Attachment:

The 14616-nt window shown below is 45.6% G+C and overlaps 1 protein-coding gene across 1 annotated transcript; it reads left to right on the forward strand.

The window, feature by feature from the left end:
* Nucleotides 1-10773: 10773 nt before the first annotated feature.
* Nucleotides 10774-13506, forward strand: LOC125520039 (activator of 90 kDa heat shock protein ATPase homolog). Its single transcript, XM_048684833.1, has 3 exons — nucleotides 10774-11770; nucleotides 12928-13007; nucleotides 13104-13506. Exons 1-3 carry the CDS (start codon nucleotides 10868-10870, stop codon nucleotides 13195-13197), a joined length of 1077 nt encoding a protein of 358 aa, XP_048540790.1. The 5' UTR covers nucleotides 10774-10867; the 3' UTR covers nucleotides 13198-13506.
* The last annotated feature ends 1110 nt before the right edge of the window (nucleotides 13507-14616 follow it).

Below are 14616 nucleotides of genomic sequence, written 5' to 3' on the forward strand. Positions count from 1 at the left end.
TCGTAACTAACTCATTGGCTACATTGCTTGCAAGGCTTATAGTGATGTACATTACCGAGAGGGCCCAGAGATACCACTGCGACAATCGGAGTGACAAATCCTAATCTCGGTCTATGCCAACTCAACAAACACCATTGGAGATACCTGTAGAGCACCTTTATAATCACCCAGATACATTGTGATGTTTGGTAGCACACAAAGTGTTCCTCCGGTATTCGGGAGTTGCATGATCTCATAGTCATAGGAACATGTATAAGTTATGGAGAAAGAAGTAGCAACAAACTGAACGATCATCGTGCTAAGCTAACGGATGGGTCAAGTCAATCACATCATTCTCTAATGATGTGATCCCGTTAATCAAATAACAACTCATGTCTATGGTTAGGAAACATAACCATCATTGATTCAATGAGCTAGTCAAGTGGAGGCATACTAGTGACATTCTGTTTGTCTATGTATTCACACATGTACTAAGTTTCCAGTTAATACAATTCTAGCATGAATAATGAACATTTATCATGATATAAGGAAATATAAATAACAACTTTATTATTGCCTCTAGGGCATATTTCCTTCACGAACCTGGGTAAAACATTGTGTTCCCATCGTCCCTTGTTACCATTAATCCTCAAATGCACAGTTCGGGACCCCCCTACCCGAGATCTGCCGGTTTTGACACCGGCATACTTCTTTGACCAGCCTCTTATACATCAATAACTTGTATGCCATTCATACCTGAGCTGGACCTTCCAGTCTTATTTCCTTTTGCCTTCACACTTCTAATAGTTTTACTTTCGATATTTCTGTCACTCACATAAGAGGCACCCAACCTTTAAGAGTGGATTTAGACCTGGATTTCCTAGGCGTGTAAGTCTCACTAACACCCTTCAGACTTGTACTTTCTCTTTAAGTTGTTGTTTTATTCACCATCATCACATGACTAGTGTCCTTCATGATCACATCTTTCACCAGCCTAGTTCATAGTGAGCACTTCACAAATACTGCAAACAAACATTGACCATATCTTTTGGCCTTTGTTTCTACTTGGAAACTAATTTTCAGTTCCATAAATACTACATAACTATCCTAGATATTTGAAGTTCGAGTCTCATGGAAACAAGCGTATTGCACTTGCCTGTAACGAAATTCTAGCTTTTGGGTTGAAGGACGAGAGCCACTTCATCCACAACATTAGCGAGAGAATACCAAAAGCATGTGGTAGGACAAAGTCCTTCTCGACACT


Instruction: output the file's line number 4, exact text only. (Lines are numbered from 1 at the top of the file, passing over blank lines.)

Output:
* Nucleotides 10774-13506, forward strand: LOC125520039 (activator of 90 kDa heat shock protein ATPase homolog). Its single transcript, XM_048684833.1, has 3 exons — nucleotides 10774-11770; nucleotides 12928-13007; nucleotides 13104-13506. Exons 1-3 carry the CDS (start codon nucleotides 10868-10870, stop codon nucleotides 13195-13197), a joined length of 1077 nt encoding a protein of 358 aa, XP_048540790.1. The 5' UTR covers nucleotides 10774-10867; the 3' UTR covers nucleotides 13198-13506.